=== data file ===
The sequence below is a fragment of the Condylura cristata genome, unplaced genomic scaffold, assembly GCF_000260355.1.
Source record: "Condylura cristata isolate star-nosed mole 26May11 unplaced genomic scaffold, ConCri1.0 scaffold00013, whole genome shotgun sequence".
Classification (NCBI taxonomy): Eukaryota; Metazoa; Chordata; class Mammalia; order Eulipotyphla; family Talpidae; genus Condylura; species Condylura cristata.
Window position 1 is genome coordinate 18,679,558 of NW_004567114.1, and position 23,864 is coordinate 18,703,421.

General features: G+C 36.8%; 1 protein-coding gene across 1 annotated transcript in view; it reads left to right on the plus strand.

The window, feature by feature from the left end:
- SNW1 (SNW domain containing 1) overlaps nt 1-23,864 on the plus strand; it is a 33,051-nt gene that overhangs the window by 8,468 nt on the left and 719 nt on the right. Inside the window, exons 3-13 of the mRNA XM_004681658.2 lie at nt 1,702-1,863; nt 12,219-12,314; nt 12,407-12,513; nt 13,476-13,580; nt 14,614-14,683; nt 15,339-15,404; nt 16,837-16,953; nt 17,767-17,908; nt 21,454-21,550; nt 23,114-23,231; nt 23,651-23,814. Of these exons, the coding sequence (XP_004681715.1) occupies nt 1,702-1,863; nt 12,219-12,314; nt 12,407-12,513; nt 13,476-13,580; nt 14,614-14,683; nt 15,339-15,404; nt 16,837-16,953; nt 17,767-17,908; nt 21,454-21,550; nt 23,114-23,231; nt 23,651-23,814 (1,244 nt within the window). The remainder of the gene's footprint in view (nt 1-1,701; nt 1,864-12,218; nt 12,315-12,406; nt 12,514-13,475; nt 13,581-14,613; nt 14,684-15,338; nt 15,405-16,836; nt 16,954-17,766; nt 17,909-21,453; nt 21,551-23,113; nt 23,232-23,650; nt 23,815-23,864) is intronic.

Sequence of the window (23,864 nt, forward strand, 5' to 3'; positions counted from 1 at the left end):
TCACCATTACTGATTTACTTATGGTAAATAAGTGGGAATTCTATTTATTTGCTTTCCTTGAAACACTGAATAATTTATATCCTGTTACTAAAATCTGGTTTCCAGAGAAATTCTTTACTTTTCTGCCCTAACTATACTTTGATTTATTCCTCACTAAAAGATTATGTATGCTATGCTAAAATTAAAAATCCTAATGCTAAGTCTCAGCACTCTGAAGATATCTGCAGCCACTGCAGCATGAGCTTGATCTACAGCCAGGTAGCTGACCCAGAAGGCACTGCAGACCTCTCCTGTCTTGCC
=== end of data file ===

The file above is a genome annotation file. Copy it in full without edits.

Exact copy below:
The sequence below is a fragment of the Condylura cristata genome, unplaced genomic scaffold, assembly GCF_000260355.1.
Source record: "Condylura cristata isolate star-nosed mole 26May11 unplaced genomic scaffold, ConCri1.0 scaffold00013, whole genome shotgun sequence".
Classification (NCBI taxonomy): Eukaryota; Metazoa; Chordata; class Mammalia; order Eulipotyphla; family Talpidae; genus Condylura; species Condylura cristata.
Window position 1 is genome coordinate 18,679,558 of NW_004567114.1, and position 23,864 is coordinate 18,703,421.

General features: G+C 36.8%; 1 protein-coding gene across 1 annotated transcript in view; it reads left to right on the plus strand.

The window, feature by feature from the left end:
- SNW1 (SNW domain containing 1) overlaps nt 1-23,864 on the plus strand; it is a 33,051-nt gene that overhangs the window by 8,468 nt on the left and 719 nt on the right. Inside the window, exons 3-13 of the mRNA XM_004681658.2 lie at nt 1,702-1,863; nt 12,219-12,314; nt 12,407-12,513; nt 13,476-13,580; nt 14,614-14,683; nt 15,339-15,404; nt 16,837-16,953; nt 17,767-17,908; nt 21,454-21,550; nt 23,114-23,231; nt 23,651-23,814. Of these exons, the coding sequence (XP_004681715.1) occupies nt 1,702-1,863; nt 12,219-12,314; nt 12,407-12,513; nt 13,476-13,580; nt 14,614-14,683; nt 15,339-15,404; nt 16,837-16,953; nt 17,767-17,908; nt 21,454-21,550; nt 23,114-23,231; nt 23,651-23,814 (1,244 nt within the window). The remainder of the gene's footprint in view (nt 1-1,701; nt 1,864-12,218; nt 12,315-12,406; nt 12,514-13,475; nt 13,581-14,613; nt 14,684-15,338; nt 15,405-16,836; nt 16,954-17,766; nt 17,909-21,453; nt 21,551-23,113; nt 23,232-23,650; nt 23,815-23,864) is intronic.

Sequence of the window (23,864 nt, forward strand, 5' to 3'; positions counted from 1 at the left end):
TCACCATTACTGATTTACTTATGGTAAATAAGTGGGAATTCTATTTATTTGCTTTCCTTGAAACACTGAATAATTTATATCCTGTTACTAAAATCTGGTTTCCAGAGAAATTCTTTACTTTTCTGCCCTAACTATACTTTGATTTATTCCTCACTAAAAGATTATGTATGCTATGCTAAAATTAAAAATCCTAATGCTAAGTCTCAGCACTCTGAAGATATCTGCAGCCACTGCAGCATGAGCTTGATCTACAGCCAGGTAGCTGACCCAGAAGGCACTGCAGACCTCTCCTGTCTTGCC